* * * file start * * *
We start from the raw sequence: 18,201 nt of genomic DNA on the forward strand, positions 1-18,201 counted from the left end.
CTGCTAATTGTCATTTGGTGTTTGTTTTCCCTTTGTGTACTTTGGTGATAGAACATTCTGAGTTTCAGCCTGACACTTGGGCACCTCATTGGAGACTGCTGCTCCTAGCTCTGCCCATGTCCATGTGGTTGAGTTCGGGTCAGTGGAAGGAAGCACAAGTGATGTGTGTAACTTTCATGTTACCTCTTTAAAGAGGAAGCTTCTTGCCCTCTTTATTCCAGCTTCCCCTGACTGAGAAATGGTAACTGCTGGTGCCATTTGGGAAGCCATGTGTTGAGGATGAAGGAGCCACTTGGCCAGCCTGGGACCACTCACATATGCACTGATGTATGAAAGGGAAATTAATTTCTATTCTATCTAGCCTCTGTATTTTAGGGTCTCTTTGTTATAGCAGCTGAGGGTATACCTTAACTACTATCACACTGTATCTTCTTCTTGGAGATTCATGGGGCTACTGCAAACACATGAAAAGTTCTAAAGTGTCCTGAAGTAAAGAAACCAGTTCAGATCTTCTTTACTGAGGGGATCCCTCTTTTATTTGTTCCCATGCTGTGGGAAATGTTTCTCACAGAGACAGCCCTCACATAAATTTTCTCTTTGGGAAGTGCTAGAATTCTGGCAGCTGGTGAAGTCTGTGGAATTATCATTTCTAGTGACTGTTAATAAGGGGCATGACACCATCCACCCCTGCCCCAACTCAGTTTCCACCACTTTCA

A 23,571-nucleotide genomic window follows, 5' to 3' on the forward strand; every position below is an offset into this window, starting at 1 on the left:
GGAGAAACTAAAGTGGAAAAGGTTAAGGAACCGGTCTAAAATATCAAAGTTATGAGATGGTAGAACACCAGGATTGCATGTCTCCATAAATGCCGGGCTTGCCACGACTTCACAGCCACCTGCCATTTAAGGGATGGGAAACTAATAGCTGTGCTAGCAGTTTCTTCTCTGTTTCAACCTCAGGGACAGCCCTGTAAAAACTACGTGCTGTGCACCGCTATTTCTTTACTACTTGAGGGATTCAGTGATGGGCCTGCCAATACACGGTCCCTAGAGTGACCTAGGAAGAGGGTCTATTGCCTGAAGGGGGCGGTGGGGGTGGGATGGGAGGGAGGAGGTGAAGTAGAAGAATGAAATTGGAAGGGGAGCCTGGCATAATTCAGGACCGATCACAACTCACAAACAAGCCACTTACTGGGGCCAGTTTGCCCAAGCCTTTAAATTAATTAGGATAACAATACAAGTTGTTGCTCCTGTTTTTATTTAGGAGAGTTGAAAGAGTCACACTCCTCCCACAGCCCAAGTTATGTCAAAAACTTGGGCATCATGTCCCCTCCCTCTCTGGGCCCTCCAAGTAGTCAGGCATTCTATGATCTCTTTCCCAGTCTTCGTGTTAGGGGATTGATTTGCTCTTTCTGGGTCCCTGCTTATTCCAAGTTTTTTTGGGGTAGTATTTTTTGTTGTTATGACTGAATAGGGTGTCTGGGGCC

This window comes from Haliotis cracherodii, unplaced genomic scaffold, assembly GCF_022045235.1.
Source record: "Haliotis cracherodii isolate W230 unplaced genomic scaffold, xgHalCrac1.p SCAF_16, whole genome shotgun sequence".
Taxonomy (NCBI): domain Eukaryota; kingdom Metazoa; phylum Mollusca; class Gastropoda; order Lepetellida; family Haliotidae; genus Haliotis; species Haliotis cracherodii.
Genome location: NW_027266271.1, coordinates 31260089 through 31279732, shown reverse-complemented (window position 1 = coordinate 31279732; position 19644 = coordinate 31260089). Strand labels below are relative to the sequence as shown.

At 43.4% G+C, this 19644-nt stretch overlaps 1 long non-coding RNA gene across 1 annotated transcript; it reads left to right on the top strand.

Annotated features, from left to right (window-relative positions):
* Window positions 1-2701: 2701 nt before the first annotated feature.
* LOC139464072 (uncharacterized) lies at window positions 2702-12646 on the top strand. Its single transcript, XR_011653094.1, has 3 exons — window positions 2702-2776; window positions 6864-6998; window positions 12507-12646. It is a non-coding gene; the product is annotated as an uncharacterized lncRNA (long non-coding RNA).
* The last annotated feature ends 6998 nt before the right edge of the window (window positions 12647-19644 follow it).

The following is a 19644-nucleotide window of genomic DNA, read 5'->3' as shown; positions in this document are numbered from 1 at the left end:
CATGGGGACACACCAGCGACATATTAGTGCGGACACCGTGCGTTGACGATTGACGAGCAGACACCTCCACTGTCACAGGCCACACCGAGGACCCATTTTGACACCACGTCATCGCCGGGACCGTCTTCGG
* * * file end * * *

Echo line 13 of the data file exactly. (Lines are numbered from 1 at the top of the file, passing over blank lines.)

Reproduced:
* The last annotated feature ends 6998 nt before the right edge of the window (window positions 12647-19644 follow it).